The ChangingMinds Blog!
Blog Archive > 09-Jul-07
Joe Podolsky, an old and dear friend, died at the weekend. I met him only a few times but
we conversed over many years. He
was someone I loved and admired and who had a significant influence on my life.
We met when we both worked in Hewlett Packard were a part of a vibrant
community of people there who thought that improving the business was both
critical and very interesting. We went to world-wide conferences, exchanged
ideas and spread new thinking as far as we could. Changing minds was the order
of the day and few did it better than Joe.
Back in the early 1990s the
internet was in its infancy but Joe was in there, thinking and sharing in the
generous way he lived. Joe's Jottings
became a company symbol for sharing. Here's the very first one. As ever, it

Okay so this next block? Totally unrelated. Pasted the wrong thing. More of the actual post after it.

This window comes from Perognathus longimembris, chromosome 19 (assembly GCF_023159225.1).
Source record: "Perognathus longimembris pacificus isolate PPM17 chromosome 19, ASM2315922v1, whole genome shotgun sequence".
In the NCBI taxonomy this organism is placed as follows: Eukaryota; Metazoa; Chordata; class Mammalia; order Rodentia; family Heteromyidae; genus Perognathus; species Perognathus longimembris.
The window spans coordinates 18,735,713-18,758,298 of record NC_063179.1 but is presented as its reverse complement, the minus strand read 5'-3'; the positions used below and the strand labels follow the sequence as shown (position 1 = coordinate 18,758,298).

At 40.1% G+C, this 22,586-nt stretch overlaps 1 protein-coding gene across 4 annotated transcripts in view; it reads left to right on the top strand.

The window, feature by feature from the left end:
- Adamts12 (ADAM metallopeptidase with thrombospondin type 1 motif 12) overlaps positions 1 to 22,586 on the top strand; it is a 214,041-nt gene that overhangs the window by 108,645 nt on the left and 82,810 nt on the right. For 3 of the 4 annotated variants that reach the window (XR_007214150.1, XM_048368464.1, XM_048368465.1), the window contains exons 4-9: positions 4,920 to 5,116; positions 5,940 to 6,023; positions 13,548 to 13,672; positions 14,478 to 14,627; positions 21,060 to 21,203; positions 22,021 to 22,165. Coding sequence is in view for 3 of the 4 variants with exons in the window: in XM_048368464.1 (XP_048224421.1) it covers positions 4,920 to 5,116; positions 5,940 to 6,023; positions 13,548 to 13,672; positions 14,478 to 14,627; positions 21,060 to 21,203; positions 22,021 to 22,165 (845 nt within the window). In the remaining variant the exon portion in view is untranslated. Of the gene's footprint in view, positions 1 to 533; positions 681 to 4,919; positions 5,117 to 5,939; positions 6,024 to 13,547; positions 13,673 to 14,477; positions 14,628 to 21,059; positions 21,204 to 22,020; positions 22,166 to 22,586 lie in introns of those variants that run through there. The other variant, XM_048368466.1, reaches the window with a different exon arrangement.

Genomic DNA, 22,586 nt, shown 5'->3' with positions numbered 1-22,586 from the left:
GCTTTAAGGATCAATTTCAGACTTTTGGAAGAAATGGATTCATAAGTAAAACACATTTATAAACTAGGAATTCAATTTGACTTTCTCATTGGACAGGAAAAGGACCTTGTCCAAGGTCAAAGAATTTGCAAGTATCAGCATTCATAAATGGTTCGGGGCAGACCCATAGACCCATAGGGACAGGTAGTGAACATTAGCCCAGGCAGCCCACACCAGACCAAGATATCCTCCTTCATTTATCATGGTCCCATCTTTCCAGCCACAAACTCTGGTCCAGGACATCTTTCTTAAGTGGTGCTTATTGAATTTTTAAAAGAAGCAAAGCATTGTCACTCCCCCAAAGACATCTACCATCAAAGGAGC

challenged conventional thinking and contained perhaps uncomfortable truths.
Date: 29 November 1994
As you all know, I read a lot of stuff. I was
telling someone about one of the articles I had seen, and he very kindly
suggested that others also might be interested. So, I'll occasionally
share with you a short note about something I think is unusual or
important. I'll also tell you where I saw the article, so you can dig into
it more if you want.
Please let me know if you want me to continue this. Feel free to share
this with anyone you want.
Here's the abstract of the article that got this started:
Three professors collected data from 176 MIS projects at 60 different
organizations (No, I don't know if HP is represented). They looked at the
size, risk, and organizational commitment for the projects based on how
they were selected. Here's what they found: